The relative O.D.450 = The O.D.450 of each well – The O.D.450 of Zero well
The standard curve was plotted as the relative O.D.450 of each standard solution (Y) vs. the respective concentration of the standard solution (X). The concentration of the measured parameter in the samples was interpolated from the standard curve; the Curve was plotted using specific professional software; finally, the samples calculated results were multiplied by the dilution factor to the concentrations from interpolation to obtain the concentration before dilution.
Numerical data were explored for normality by checking the distribution of data and using tests of normality (Kolmogorov-Smirnov and Shapiro-Wilk tests). Data showed normal (parametric) distribution. Data were presented as mean, standard deviation (SD) and 95% Confidence Interval (95% CI) for the mean values.
Two-way repeated measures Analysis of Variance (ANOVA) was used to study the effect of treatment, time and their interaction on mean sRANKL concentration. Bonferroni’s post-hoc test was used for pair-wise comparisons when ANOVA test is significant. The significance level was set at P ≤ 0.05. Statistical analysis was performed with IBM® SPSS® Statistics Version 20 for Windows.
The present study was conducted on 20 subjects; 8 males (40%) and 12 females (60%). The mean and (standard deviation) values for age were 23.4 (3.5) years with a minimum of 18 and a maximum of 29 years old.
With LLLT treatment; there was a statistically significant change in mean sRANKL concentration by time (P-value <0.001, Effect size=0.880). Pair-wise comparisons between the follow up times revealed that there was a statistically significant increase in mean sRANKL concentration from T0 to T1 followed by non-statistically significant decrease in sRANKL concentration from T1 to T2. The mean sRANKL level at T2 showed statistically significantly higher value compared to T0 concentration (Figure 4 and Table 2).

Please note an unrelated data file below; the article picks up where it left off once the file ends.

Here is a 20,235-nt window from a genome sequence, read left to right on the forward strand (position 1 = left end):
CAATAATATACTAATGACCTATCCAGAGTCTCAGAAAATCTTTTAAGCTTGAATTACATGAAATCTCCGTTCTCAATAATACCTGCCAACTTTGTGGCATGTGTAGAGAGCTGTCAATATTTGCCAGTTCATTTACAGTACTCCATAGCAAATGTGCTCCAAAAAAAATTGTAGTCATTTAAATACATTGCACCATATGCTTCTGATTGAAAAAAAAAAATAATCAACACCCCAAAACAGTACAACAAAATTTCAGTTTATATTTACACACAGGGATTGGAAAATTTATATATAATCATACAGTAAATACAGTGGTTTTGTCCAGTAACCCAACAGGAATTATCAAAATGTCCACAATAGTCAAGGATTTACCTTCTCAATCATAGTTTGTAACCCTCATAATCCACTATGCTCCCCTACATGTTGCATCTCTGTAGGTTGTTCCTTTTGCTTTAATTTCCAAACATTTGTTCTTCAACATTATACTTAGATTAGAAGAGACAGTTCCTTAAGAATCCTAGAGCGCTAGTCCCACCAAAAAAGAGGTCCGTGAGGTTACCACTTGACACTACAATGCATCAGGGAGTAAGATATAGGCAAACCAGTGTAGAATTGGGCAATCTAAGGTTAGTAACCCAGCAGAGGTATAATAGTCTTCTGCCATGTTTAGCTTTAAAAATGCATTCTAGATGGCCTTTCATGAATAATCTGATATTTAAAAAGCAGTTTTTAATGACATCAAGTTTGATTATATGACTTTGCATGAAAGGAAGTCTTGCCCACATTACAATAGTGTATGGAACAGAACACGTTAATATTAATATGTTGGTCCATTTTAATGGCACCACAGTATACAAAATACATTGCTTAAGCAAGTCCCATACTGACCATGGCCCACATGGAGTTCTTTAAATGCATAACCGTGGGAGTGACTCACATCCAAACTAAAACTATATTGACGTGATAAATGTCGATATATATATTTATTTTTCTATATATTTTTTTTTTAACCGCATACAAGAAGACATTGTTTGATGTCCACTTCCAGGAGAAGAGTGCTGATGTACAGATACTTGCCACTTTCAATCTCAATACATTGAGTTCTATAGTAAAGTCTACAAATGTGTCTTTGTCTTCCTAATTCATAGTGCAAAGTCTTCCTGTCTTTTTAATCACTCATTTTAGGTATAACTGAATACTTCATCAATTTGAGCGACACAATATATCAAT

Several techniques are currently used to accelerate orthodontic tooth movement. In this study we investigated the effect of the release of RANKL during orthodontic tooth movement. We distinguished noninvasive approach: Low Level Laser Therapy (LLLT).
The sample size used in this present study was larger than the sample size in Nishijima et al.  study investigating the levels of RANKL and OPG in GCF for 10 subjects undergoing orthodontic tooth movement. Again it was larger than the sample size used in Barbieri et al.  study where Levels of RANK, OPG, OPN and TGF-ß1 were also analyzed in 10 volunteers undergoing orthodontic treatment. However, our sample size in the present study matched the same size as in Grant et al.  study investigated changes in cytokines and biomarkers of bone and tissue metabolism within gingival crevicular fluid (GCF) from patients undergoing orthodontic treatment.